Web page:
The Carnaval Queen, Dames of Honour, Infantil Queen, and other runners up wave from on high on the back of big trucks, well it takes a big stage to hold their magnificent outfits. This year Andrea Barriero Monroy was elected Queen in a pink and white blaze of splendor and Cynthia Padilla was a close second in her teal and silver creation. It’s all very impressive but my favourites are the ones that interact with the crowds, a close up wave or a blown kiss to a small child soon lights up their faces and a few mature ladies squealed with surprise when given a cuddle by Harpo Marx or a German general.

It was a bit of a squeeze at the finishing point behind the cultural centre and a logistical nightmare for the police and stewards but as always it went pretty smoothly and participants were able to peel off their costumes and cool down. There was just enough energy left for the last big night of dancing by the main stage. Well done to all who put on such a great show and of course the council clean up crew who follow the parade to purge the streets.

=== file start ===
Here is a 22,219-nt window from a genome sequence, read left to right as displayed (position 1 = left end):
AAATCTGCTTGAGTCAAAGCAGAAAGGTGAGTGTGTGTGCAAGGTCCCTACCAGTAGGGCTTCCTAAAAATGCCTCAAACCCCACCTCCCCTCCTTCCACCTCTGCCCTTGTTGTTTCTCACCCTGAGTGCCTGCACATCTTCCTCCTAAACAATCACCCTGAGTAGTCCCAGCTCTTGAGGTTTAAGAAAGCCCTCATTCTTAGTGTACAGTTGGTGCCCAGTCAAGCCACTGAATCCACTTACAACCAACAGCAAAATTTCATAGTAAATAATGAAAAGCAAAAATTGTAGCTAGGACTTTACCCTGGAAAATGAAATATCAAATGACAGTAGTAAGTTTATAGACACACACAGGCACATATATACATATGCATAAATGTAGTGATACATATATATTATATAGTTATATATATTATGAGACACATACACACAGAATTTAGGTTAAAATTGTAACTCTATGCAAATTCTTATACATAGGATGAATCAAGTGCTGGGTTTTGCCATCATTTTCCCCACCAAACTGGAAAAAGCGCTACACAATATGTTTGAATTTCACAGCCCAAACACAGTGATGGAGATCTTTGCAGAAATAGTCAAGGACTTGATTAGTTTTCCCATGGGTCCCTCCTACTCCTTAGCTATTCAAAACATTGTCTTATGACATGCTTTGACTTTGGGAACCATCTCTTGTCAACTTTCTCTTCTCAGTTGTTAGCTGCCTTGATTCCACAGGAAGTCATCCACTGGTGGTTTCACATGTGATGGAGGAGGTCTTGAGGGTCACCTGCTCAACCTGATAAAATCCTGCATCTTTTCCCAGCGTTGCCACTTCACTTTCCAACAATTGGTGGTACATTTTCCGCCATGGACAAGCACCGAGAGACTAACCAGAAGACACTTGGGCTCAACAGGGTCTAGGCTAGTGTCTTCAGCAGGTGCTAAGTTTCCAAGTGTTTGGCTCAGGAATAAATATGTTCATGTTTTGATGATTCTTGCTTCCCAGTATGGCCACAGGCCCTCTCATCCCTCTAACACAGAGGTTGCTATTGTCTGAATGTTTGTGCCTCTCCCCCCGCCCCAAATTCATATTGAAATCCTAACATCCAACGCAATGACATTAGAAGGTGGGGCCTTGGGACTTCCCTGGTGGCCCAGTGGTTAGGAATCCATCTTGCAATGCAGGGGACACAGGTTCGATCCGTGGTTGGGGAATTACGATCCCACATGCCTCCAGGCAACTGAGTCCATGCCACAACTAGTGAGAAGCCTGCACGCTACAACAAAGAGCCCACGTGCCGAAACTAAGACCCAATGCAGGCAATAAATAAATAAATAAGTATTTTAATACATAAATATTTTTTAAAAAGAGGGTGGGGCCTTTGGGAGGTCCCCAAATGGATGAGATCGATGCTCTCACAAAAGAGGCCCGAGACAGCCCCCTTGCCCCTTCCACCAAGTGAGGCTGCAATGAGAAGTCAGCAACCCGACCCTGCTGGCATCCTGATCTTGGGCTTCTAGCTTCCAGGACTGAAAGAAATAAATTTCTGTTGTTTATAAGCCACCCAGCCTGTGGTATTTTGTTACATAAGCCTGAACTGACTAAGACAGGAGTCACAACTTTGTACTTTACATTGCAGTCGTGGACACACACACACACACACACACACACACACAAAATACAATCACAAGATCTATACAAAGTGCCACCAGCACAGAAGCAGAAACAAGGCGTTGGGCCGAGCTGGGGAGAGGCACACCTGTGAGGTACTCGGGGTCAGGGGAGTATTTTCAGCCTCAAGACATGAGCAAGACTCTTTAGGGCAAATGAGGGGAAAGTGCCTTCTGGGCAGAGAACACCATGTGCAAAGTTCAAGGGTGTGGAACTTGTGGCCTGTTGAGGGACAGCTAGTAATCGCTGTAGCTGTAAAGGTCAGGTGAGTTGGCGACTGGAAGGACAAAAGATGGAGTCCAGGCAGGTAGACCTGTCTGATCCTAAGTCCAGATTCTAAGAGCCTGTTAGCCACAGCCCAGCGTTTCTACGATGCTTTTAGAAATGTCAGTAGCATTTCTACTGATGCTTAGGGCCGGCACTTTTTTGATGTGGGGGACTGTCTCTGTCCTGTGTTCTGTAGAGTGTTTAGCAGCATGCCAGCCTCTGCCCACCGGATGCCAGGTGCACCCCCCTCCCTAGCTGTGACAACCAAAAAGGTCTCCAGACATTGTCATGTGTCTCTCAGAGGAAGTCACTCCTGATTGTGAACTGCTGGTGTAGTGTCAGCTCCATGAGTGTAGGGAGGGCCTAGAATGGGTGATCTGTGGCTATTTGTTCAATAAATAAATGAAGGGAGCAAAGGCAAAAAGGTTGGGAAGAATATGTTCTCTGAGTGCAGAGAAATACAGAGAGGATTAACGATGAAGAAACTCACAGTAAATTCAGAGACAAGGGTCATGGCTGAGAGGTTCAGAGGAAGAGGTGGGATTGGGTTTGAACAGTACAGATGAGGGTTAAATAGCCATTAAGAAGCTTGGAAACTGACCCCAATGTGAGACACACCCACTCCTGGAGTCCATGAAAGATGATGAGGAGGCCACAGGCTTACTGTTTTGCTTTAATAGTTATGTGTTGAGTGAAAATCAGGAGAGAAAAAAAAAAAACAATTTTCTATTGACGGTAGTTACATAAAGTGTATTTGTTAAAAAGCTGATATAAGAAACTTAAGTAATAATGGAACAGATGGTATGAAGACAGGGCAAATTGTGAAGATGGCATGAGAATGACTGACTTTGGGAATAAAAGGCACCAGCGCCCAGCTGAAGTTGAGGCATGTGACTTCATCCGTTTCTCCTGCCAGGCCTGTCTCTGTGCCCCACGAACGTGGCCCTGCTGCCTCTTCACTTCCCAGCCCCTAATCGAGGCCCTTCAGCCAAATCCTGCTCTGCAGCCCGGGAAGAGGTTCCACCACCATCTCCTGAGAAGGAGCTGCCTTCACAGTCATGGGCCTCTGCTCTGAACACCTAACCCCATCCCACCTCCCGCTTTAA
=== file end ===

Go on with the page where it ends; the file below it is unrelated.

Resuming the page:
Soaring Upwards At Roque Del Conde The Guardian Of South Tenerife

Maybe it’s the sheared summit effect that earns Roque del Conde the nickname of table top mountain but I like to think it’s due to the feast of views offered from the top, either way I was ready for another serving. Sitting in a café in Los Cristianos gazing up is one way to enjoy the folds and shades that change hourly and seasonally but there’s nothing like the bite in the leg muscles as you curl your way around the popular route.